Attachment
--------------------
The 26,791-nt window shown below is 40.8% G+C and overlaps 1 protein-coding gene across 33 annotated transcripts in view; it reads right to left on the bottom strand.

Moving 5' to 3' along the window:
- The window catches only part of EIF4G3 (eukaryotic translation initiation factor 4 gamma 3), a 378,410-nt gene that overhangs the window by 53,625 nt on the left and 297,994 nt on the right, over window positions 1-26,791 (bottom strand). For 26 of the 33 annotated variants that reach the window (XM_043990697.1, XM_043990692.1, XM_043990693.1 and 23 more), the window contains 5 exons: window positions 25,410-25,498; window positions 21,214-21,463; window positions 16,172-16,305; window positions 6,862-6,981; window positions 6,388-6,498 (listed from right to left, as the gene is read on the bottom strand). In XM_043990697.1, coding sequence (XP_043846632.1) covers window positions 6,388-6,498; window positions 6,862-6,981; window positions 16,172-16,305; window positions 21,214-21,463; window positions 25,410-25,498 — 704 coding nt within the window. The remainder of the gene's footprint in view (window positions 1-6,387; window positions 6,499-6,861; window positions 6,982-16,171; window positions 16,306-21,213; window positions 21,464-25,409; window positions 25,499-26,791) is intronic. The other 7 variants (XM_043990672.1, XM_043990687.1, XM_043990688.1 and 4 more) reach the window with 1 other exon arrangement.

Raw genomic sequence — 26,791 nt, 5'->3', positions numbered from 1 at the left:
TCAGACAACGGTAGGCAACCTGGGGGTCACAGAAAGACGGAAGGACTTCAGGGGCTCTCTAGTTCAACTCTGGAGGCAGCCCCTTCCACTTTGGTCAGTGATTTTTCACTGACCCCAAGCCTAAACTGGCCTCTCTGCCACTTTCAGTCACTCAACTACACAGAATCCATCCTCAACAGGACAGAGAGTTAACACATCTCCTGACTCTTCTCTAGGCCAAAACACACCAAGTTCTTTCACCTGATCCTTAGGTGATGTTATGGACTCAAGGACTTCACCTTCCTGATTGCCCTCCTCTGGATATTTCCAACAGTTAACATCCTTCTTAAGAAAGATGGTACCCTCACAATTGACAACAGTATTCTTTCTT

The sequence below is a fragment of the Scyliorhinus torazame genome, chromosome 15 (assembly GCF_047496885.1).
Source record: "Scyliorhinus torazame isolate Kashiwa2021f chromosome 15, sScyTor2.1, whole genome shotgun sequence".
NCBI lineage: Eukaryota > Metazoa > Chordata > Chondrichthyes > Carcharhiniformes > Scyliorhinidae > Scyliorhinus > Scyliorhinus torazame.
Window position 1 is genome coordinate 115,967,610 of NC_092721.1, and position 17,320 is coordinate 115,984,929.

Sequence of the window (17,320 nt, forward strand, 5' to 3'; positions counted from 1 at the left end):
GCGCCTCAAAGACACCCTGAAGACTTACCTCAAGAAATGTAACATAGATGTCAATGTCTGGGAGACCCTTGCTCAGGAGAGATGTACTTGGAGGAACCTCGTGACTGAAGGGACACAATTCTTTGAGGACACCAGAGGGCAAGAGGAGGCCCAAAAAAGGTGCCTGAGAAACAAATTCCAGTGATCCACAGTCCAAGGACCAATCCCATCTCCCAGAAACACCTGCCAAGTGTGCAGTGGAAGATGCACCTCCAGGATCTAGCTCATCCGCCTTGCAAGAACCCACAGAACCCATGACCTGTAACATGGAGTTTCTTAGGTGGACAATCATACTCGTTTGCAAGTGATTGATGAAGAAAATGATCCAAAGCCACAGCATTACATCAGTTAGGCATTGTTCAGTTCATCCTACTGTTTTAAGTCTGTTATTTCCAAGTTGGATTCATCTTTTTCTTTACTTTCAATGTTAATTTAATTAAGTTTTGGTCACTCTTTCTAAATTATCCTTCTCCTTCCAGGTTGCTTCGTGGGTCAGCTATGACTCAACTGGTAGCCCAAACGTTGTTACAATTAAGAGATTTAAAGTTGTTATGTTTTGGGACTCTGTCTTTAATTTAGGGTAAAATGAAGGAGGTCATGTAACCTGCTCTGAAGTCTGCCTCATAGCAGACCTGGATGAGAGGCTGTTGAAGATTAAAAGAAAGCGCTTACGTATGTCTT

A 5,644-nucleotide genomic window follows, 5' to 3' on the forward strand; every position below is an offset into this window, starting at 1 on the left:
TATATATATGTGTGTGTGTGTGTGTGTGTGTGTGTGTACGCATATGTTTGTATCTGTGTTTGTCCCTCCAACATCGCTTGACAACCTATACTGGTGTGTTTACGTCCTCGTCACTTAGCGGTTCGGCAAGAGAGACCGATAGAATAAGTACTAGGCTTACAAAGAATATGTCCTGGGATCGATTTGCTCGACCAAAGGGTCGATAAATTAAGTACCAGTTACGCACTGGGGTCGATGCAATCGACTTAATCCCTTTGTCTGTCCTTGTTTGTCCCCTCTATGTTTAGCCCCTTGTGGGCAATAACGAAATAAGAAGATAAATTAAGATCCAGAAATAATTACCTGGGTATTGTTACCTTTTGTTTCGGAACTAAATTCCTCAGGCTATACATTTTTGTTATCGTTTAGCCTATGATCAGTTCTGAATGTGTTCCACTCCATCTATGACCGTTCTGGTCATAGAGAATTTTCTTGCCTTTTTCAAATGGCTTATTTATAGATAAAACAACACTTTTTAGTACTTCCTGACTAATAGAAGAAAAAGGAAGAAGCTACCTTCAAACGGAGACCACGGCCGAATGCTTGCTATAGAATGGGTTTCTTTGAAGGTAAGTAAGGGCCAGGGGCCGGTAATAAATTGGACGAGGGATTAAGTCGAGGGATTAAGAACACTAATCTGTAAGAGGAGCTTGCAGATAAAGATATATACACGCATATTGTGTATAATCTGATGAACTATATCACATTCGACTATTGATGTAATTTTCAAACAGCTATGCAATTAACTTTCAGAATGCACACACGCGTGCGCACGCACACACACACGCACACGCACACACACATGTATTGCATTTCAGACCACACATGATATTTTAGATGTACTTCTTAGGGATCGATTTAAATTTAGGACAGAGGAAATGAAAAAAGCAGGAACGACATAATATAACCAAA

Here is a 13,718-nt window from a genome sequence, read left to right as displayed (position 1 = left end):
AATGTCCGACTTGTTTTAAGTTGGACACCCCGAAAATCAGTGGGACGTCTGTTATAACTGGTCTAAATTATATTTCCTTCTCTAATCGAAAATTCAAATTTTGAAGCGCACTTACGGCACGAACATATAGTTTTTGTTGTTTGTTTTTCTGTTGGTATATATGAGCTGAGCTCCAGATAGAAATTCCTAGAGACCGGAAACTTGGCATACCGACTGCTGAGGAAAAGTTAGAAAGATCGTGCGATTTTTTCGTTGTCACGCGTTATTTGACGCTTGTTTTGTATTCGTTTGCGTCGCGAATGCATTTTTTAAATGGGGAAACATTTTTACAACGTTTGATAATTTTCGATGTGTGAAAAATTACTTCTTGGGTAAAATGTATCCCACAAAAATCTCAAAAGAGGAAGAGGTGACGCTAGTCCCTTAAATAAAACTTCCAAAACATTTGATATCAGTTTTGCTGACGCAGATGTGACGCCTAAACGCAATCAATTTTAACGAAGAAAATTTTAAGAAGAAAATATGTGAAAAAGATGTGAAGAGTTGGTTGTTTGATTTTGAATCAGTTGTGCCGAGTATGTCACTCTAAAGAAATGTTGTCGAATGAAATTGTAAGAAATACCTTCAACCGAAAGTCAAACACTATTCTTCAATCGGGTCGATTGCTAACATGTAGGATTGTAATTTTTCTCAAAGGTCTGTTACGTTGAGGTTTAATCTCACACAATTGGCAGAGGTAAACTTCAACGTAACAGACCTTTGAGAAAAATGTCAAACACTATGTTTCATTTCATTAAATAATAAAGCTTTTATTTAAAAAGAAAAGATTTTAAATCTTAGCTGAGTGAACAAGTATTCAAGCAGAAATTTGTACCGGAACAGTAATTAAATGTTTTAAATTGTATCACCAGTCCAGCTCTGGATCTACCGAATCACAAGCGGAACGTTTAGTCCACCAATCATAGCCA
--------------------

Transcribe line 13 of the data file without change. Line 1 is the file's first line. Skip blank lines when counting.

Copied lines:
TATATATATGTGTGTGTGTGTGTGTGTGTGTGTGTGTACGCATATGTTTGTATCTGTGTTTGTCCCTCCAACATCGCTTGACAACCTATACTGGTGTGTTTACGTCCTCGTCACTTAGCGGTTCGGCAAGAGAGACCGATAGAATAAGTACTAGGCTTACAAAGAATATGTCCTGGGATCGATTTGCTCGACCAAAGGGTCGATAAATTAAGTACCAGTTACGCACTGGGGTCGATGCAATCGACTTAATCCCTTTGTCTGTCCTTGTTTGTCCCCTCTATGTTTAGCCCCTTGTGGGCAATAACGAAATAAGAAGATAAATTAAGATCCAGAAATAATTACCTGGGTATTGTTACCTTTTGTTTCGGAACTAAATTCCTCAGGCTATACATTTTTGTTATCGTTTAGCCTATGATCAGTTCTGAATGTGTTCCACTCCATCTATGACCGTTCTGGTCATAGAGAATTTTCTTGCCTTTTTCAAATGGCTTATTTATAGATAAAACAACACTTTTTAGTACTTCCTGACTAATAGAAGAAAAAGGAAGAAGCTACCTTCAAACGGAGACCACGGCCGAATGCTTGCTATAGAATGGGTTTCTTTGAAGGTAAGTAAGGGCCAGGGGCCGGTAATAAATTGGACGAGGGATTAAGTCGAGGGATTAAGAACACTAATCTGTAAGAGGAGCTTGCAGATAAAGATATATACACGCATATTGTGTATAATCTGATGAACTATATCACATTCGACTATTGATGTAATTTTCAAACAGCTATGCAATTAACTTTCAGAATGCACACACGCGTGCGCACGCACACACACACGCACACGCACACACACATGTATTGCATTTCAGACCACACATGATATTTTAGATGTACTTCTTAGGGATCGATTTAAATTTAGGACAGAGGAAATGAAAAAAGCAGGAACGACATAATATAACCAAA